A striking early finding is that each type of cell had different regulation systems, which is logical but creates even more complexity because no one predicted the extent of this regulation. The kidney cell and the brain cell use the same DNA but regulate it in very different ways. The cells chosen for ENCODE are not the common human cell types because many don’t easily grow in culture. It is, therefore, not possible to extrapolate exact details about what will occur in the other types of human cells, but the principles are clear from the study.

Evolution and ENCODE 

This is such a vast rewrite of genetics in such a short time, the implications for evolution are not yet totally clear. Certainly, if most of the “biologically active” 80% are important it will have major implications for current evolution theory. But, this is not at all certain and is being actively debated. The next post will raise more issues about this biologically active 80%.

The old evolutionary theory of disease assumed that mutations in genes, along with environmental factors, caused the abnormalities of diseases. But, ten years after the genome project, very few new diseases were found in the genes. And other types of gene research, such as the GWAs or genome wide association studies where genetic variants in many people are associated with a disease or trait, seemed to point to regions of the junk DNA as relevant to these diseases.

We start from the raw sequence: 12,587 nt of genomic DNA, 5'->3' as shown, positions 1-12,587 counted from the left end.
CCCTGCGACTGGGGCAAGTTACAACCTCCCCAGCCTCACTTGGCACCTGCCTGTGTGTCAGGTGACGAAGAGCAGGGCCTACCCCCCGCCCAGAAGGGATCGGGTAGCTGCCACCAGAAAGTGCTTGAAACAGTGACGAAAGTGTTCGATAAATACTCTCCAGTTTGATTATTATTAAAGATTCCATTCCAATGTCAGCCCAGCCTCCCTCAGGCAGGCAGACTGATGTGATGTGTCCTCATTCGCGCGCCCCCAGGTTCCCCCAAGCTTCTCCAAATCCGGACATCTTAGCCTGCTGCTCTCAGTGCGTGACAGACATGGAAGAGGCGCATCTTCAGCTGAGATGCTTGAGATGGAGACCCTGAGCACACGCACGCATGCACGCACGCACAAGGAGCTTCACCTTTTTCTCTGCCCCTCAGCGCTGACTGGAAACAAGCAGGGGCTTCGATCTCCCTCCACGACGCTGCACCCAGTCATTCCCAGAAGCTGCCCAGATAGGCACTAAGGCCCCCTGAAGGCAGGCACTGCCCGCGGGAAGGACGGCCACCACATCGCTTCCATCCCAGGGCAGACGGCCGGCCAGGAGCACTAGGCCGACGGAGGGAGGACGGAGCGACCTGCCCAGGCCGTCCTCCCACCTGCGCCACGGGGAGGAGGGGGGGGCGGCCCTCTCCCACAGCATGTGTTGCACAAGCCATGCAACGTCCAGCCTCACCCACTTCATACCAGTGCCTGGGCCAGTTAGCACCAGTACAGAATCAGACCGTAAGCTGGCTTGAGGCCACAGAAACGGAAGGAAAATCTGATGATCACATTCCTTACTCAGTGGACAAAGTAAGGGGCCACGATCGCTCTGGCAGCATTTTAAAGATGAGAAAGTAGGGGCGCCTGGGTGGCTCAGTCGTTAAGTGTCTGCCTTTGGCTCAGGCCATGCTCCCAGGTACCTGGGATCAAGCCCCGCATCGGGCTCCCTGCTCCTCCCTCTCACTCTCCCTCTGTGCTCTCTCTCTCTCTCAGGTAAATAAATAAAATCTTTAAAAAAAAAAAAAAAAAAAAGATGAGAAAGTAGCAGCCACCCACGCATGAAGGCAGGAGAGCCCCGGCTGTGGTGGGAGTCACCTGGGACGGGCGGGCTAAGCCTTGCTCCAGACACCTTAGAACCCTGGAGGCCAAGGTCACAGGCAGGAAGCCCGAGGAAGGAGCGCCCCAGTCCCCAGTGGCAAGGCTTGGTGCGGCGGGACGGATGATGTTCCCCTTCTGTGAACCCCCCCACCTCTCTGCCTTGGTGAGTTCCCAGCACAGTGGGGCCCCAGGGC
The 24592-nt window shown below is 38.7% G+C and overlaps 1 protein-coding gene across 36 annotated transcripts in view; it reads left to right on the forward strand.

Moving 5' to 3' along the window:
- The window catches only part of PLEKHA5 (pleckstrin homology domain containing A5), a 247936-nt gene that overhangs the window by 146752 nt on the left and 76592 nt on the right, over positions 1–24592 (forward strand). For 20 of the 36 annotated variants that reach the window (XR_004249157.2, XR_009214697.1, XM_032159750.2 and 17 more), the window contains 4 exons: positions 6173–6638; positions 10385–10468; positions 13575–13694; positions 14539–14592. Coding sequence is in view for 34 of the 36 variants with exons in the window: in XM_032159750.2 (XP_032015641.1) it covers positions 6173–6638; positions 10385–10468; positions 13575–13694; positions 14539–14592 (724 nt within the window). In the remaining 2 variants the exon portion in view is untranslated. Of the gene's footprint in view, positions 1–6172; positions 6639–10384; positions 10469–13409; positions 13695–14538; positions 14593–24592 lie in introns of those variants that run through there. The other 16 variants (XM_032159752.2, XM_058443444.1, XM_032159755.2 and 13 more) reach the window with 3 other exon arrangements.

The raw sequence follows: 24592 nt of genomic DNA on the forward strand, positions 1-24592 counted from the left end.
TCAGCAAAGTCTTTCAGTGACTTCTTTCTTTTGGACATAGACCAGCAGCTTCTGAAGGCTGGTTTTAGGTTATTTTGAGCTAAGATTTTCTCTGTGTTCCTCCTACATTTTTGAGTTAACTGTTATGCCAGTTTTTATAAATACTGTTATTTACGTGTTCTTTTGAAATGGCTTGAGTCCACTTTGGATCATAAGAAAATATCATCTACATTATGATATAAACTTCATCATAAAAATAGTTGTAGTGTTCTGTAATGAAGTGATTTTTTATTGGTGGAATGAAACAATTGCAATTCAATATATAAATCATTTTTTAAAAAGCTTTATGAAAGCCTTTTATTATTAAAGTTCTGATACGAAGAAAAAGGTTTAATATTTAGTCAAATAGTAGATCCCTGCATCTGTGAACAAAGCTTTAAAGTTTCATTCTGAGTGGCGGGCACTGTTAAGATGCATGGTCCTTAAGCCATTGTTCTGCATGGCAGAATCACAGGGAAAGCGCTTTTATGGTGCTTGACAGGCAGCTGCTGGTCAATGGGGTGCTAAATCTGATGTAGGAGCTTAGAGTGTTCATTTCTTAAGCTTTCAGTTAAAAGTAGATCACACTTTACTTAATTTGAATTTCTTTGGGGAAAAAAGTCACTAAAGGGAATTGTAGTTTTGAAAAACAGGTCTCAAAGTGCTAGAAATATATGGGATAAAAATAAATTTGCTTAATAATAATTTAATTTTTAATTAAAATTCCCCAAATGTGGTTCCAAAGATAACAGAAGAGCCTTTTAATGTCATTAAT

With the new ENCODE data it is clear that in different types of cells, there are different very complex regulatory networks in up to 80% of non coding, non “gene” DNA.  It is now thought that most of the mutations of common diseases will be in the regulatory regions.

Mind and Cell

Mental events stimulate immediate action in the molecular machinery of the individual neurons, rapidly manufacturing and transporting complex molecules to all regions of the cell. Some of the regulation is now identified to be among 4 million possible switches, each interacting with multiple different sites, and using pieces of overlapping and disconnected genes.

ENCODE is expanding the scope of the regulation in a neuron’s genetic machinery, making it even more difficult to determine how mind instantly triggers these changes.

The next post will continue with more very interesting details from ENCODE.